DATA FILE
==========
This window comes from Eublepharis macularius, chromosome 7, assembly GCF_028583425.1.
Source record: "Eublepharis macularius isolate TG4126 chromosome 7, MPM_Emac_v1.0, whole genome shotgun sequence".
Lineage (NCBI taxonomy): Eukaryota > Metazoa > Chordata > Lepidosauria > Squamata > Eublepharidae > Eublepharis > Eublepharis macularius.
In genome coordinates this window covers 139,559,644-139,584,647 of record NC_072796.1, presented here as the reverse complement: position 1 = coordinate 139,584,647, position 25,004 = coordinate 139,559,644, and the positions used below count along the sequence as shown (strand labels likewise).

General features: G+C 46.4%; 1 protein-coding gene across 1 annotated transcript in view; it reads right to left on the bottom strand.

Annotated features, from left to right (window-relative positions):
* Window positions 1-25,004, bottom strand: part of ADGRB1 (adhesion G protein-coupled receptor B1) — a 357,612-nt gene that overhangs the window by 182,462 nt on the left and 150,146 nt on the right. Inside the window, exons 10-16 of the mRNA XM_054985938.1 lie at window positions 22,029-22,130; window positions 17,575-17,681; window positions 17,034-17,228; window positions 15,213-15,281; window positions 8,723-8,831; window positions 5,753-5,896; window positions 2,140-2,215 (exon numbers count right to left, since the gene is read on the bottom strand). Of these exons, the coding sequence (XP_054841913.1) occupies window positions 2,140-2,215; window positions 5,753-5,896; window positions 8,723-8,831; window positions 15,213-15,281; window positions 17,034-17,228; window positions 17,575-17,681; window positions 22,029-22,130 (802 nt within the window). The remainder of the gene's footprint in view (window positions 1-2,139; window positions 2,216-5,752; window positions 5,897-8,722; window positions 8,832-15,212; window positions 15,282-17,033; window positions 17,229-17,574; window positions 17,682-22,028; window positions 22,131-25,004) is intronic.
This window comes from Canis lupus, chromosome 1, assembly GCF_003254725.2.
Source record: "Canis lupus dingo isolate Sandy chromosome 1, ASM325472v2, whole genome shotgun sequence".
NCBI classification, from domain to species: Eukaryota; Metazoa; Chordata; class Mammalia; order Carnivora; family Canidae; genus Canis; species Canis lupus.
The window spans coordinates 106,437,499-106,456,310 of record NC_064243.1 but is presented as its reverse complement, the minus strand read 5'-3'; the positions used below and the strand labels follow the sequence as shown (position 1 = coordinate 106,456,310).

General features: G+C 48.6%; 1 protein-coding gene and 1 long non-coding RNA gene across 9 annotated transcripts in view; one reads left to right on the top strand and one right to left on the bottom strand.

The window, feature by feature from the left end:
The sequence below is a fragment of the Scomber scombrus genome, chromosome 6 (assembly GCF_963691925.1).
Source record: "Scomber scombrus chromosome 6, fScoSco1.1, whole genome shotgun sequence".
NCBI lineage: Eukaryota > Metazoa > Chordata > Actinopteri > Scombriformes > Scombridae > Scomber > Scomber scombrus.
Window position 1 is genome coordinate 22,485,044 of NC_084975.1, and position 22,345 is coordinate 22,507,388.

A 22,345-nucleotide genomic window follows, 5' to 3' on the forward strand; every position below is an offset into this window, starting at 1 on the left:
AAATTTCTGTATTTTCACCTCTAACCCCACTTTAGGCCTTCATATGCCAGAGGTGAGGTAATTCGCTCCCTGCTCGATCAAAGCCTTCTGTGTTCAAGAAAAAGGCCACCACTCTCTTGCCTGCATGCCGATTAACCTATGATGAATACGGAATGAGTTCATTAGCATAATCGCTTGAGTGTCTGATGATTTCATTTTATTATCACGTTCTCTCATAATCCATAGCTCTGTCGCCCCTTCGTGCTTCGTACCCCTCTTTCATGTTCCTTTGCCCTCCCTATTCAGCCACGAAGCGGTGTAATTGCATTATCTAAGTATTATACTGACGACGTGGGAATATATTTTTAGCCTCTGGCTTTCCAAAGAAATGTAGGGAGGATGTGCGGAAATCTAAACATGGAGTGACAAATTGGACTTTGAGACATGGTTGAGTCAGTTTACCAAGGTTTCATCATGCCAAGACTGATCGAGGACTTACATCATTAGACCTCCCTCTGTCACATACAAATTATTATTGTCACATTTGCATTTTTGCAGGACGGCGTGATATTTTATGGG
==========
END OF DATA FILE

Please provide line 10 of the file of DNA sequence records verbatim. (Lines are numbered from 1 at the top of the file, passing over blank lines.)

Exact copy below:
NCBI classification, from domain to species: Eukaryota; Metazoa; Chordata; class Mammalia; order Carnivora; family Canidae; genus Canis; species Canis lupus.